J It’s so fucking funny to see this guy, ‘cause he’s a tall guy with a lot of muscles but he’s actually gay.
EG Is he really? Or is it just to scandalize the audience?
J No, he’s really gay. It’s amazing ‘cause he’s fighting and so tough and stuff, but at the same time he is kissing the other guy. He’s from Monterrey and we have seen him in restaurants, and he is actually gay.
EG How do the crowds take it? Is he one of the good guys or considered one of the bad guys?
J He’s one of the bad guys, but everyone loves him.
AR What I don’t like about Mexico is the bureaucracy, and the roads are really crappy.
EG ¿Y con “El Cambio”? Wasn’t the new government party going to change things?
AR ¿Qual cambio? No mas cambio los rateros. Es todo lo que hubo.
EG How did you guys spend el dies-y-seis?
J The Day of Independence? We played a club here in Monterrey. It’s the new hip place. It’s called Uma.The name is something Arabic. We played that night and made a deal with the owner of the place. We didn’t earn money, but he promised to give us a free bar tab from now until—
EG Until the day you die.
J Whatever dies first, the place or us.
EG But you must have been hechando gritos: “¡Viva Mexico!” They have a grito over here in Spanish Harlem and they also hold the Mexican Day Parade each year over on Madison Avenue.
AR Everyone who lives outside Mexico takes it even more seriously.
EG It’s the nostalgia. You get a piece of that way of life you left behind.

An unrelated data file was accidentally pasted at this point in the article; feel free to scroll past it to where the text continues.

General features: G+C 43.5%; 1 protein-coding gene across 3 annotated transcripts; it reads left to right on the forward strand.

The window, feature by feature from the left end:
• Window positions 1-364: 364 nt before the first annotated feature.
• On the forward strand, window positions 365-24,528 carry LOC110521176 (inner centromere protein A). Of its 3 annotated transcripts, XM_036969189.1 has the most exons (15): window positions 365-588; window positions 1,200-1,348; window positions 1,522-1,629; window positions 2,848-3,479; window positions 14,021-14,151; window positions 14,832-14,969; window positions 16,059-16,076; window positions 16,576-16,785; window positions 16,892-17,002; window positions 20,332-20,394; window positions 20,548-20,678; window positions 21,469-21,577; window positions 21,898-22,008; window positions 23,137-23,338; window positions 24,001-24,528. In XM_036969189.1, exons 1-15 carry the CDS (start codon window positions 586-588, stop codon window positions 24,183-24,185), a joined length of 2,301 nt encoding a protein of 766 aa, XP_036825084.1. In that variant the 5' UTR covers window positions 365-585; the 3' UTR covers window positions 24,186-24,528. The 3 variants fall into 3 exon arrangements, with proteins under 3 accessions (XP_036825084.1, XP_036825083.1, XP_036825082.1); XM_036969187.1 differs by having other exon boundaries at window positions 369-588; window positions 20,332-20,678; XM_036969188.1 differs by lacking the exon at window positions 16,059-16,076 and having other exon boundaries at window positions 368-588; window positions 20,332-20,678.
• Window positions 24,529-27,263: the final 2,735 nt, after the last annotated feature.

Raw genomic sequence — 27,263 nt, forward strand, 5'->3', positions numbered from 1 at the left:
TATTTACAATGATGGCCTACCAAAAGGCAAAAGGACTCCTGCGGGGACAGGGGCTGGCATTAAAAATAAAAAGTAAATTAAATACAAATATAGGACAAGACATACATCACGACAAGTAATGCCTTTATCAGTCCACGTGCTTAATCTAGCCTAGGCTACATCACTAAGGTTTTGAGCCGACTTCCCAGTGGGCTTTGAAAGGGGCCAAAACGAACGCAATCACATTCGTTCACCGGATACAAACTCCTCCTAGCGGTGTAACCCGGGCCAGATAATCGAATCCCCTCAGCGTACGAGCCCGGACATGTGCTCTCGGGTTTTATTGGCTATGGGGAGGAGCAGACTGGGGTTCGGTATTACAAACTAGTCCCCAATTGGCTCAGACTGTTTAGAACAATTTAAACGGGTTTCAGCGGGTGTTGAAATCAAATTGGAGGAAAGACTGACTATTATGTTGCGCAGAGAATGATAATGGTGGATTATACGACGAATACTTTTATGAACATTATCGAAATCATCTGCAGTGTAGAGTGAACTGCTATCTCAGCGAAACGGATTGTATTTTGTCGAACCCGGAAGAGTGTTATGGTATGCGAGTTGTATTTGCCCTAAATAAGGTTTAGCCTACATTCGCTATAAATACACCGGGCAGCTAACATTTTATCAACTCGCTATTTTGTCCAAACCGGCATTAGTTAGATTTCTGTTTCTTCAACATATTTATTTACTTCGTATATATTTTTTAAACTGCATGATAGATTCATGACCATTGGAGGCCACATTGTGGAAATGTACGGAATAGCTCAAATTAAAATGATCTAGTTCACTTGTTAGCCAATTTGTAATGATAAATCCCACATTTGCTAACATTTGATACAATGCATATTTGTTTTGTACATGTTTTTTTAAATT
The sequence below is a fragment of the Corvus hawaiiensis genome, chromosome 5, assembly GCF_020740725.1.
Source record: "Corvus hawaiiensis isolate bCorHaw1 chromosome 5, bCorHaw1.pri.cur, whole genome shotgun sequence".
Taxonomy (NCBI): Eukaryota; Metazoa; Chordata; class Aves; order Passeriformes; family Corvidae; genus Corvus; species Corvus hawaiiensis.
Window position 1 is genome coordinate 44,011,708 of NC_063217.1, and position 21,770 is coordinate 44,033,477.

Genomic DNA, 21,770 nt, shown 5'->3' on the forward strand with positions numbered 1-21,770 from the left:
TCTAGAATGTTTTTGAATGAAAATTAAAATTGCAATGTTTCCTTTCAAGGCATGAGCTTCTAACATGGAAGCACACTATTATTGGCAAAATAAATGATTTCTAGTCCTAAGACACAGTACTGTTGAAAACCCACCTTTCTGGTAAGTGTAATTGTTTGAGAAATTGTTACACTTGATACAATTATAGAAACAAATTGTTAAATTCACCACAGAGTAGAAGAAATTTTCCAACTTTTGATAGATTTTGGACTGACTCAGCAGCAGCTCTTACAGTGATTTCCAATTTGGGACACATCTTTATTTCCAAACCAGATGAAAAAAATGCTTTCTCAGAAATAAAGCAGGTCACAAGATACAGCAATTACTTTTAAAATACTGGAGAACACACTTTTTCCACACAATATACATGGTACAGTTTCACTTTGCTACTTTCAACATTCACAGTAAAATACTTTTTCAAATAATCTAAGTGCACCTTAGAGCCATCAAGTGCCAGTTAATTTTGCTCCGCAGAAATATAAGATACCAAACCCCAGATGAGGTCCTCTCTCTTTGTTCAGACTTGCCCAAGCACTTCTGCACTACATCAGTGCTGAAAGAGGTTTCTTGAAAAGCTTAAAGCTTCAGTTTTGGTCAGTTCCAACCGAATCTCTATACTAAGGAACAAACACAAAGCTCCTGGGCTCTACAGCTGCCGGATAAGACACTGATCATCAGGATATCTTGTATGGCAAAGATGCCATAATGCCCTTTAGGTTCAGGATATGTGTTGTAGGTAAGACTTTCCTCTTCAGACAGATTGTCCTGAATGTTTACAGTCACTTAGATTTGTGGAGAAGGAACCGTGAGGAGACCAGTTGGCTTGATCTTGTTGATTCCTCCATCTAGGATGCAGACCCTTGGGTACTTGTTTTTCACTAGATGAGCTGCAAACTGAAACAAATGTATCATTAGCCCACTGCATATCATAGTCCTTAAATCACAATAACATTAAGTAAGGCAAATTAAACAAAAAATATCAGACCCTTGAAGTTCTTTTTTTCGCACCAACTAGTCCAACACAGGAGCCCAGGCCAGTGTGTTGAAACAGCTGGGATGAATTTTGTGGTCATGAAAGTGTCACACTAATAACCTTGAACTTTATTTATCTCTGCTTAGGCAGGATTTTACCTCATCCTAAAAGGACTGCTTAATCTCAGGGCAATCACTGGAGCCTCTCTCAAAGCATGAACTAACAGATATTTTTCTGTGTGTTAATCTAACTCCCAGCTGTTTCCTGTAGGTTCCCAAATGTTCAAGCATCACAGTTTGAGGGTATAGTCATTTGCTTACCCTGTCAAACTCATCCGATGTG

AR Yeah. A lot of people I have spoken to about it feel that way. When we play in the US, and someone hears a couple of songs they knew when they lived in Mexico—“I remember that song!”—they get all excited. It’s cool.
EG So tell me about the first time you crossed the border and what that was like.
AR Monterrey is really close to the border so it was not a big deal to go to Texas a lot. Since I was one or two years old, it was a common thing, going across. I do recall, as a little kid, going to the music stores in San Antonio, Laredo, McAllen—
EG I must have seen you at La Plaza Mall.
AR I went to Spencer’s, the music stores, whatever they were called. I wasted all my money in the video game machines—las maquinitas.
EG Along the border there’s not much difference to the south and to the north. It’s a region unto itself.
EG Jonas, when did you first cross the border, and how was that experience?
J I was a kid, like six years old. But the first time I came over on my own I was playing with Plastilina Mosh. I was 20 years old, and it was in LA. It was the first major city I had been to in the States. The other cities that I knew from the US were the ones on the border. After a while it lost its charm a little bit. But I really like New York and Miami.
EG What happened on that first trip?
J At the time we were doing the first record, the label sent us there to do the production. It was funny because we stayed in West Hollywood, and we didn’t know it was a gay area. All the clubs were gay clubs. We were so fucking lost at the time. It was fun anyway. I had a really good first impression of the city. Now, it seems like a really restricted place: you can’t smoke, you can’t drink after one o’clock, you can’t even cross the street in the middle of the block. I always tell Rosso that there’s no freedom in the land of freedom. The US is a really weird place.
Originally published in
I believe that each of us is given one sentence at birth, and we spend the rest of our life trying to read that sentence and make sense of it.
Li Young Lee